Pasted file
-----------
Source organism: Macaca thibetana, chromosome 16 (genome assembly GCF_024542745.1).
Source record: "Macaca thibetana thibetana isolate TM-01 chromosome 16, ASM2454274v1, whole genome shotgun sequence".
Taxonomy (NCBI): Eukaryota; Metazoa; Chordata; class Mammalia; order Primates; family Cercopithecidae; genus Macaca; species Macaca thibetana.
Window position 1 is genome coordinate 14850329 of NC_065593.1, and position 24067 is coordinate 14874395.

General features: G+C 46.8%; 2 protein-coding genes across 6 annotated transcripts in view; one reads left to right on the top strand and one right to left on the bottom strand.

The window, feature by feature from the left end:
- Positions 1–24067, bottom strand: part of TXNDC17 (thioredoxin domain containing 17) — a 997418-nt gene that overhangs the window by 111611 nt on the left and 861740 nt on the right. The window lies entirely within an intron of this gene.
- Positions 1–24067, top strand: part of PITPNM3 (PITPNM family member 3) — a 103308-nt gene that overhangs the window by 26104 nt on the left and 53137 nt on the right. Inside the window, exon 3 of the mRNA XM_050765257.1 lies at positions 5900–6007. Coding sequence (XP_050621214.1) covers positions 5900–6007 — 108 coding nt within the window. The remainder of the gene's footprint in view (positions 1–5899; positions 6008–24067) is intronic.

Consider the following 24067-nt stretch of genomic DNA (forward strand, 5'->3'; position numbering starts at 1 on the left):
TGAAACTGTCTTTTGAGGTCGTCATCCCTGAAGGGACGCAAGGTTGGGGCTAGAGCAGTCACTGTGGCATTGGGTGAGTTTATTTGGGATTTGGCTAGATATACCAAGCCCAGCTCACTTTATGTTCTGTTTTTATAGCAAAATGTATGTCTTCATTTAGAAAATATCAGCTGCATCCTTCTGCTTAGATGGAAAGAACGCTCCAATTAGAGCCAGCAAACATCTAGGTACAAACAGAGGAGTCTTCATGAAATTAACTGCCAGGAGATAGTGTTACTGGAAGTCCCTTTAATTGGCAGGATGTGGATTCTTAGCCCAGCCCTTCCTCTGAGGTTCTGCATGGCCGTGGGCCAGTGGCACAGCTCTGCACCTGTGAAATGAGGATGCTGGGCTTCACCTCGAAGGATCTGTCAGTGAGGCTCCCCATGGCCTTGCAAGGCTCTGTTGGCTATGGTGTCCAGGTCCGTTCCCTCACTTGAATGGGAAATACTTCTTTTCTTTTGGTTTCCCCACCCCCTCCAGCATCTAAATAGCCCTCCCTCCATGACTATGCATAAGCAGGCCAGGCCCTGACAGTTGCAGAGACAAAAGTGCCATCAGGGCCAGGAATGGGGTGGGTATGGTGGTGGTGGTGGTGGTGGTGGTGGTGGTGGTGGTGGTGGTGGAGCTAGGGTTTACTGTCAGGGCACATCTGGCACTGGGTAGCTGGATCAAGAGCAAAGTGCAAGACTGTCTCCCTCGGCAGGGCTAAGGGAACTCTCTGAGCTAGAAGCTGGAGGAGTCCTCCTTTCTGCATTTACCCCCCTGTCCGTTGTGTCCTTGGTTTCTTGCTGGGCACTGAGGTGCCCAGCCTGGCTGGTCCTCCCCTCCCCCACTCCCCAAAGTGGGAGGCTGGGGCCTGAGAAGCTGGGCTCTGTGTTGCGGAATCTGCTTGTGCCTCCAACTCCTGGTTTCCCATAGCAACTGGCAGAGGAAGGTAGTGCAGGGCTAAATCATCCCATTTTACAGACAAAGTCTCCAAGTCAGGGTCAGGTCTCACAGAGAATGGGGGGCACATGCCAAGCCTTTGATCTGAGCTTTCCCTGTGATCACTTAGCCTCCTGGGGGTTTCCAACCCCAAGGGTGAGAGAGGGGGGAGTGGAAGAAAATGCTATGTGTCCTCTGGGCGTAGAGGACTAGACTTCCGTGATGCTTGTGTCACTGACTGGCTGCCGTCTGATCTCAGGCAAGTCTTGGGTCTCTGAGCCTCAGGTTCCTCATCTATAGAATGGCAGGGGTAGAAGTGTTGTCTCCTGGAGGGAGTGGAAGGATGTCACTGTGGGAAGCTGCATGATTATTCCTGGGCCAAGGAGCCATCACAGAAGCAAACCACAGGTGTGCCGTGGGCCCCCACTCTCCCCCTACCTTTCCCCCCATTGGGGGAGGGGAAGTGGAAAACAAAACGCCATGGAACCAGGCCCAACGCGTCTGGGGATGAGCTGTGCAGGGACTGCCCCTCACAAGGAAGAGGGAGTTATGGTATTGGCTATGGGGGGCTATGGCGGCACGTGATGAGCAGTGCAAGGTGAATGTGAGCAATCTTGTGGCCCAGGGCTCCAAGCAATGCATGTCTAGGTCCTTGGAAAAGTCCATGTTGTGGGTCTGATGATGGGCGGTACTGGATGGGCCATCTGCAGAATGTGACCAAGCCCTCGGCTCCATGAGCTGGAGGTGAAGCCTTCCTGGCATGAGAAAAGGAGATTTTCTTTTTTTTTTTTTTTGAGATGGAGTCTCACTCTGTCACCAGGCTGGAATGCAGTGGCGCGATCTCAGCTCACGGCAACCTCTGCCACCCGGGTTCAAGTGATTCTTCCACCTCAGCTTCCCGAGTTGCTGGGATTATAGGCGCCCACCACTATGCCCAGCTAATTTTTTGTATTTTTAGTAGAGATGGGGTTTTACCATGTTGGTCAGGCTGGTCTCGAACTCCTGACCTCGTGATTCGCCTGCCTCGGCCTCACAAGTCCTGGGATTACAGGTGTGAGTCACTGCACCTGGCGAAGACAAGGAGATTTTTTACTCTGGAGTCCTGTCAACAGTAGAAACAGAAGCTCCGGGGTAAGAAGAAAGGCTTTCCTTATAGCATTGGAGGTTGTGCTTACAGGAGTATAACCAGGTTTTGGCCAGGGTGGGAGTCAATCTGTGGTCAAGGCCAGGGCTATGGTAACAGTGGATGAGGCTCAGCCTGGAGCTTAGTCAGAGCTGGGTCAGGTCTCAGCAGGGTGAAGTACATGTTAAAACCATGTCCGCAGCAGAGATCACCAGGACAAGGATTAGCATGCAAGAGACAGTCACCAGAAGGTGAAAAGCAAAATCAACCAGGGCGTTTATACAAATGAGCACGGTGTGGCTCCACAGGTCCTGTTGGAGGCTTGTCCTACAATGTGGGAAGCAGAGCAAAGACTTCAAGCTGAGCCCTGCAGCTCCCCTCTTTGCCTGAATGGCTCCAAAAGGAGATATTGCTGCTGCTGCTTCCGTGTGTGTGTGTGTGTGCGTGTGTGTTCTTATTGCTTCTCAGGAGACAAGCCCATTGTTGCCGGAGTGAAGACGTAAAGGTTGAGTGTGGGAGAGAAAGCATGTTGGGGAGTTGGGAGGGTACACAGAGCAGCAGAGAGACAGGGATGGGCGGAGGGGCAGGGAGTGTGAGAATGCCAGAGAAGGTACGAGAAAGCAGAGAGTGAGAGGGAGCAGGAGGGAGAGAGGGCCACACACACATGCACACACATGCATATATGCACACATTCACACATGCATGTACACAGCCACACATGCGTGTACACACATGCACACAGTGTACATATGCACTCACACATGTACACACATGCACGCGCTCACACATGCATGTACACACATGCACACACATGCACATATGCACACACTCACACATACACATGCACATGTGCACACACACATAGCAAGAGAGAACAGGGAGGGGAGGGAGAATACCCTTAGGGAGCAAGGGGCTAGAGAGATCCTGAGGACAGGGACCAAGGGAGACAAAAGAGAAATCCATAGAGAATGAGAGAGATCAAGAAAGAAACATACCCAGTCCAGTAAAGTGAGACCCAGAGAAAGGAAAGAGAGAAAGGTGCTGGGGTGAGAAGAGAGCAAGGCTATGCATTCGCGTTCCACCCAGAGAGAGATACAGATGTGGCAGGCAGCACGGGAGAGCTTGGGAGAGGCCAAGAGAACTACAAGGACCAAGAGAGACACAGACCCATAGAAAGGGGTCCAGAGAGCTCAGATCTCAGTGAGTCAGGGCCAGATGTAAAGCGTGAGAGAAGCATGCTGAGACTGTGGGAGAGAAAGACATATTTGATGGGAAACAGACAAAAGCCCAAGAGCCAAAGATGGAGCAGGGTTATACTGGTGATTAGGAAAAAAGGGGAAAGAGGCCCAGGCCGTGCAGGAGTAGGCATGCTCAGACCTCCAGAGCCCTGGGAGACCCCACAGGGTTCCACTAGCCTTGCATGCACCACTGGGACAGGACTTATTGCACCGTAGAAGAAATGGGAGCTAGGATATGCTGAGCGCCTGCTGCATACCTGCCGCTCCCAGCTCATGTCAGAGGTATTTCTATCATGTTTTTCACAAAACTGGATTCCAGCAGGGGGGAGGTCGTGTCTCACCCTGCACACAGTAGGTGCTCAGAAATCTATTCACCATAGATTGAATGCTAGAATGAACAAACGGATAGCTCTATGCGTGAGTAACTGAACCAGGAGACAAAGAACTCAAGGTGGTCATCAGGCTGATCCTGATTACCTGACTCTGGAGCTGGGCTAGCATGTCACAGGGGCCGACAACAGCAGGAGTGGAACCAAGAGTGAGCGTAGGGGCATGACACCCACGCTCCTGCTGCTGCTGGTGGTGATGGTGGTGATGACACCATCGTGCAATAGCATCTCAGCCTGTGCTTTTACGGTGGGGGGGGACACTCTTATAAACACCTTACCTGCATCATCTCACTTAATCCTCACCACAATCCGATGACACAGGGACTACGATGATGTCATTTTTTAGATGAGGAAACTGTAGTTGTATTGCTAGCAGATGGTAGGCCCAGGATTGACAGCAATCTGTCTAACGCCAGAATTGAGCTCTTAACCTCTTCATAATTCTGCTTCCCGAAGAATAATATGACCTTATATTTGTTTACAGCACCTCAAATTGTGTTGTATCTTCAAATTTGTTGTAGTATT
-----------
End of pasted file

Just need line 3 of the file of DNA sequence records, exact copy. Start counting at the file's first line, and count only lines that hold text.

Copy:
Taxonomy (NCBI): Eukaryota; Metazoa; Chordata; class Mammalia; order Primates; family Cercopithecidae; genus Macaca; species Macaca thibetana.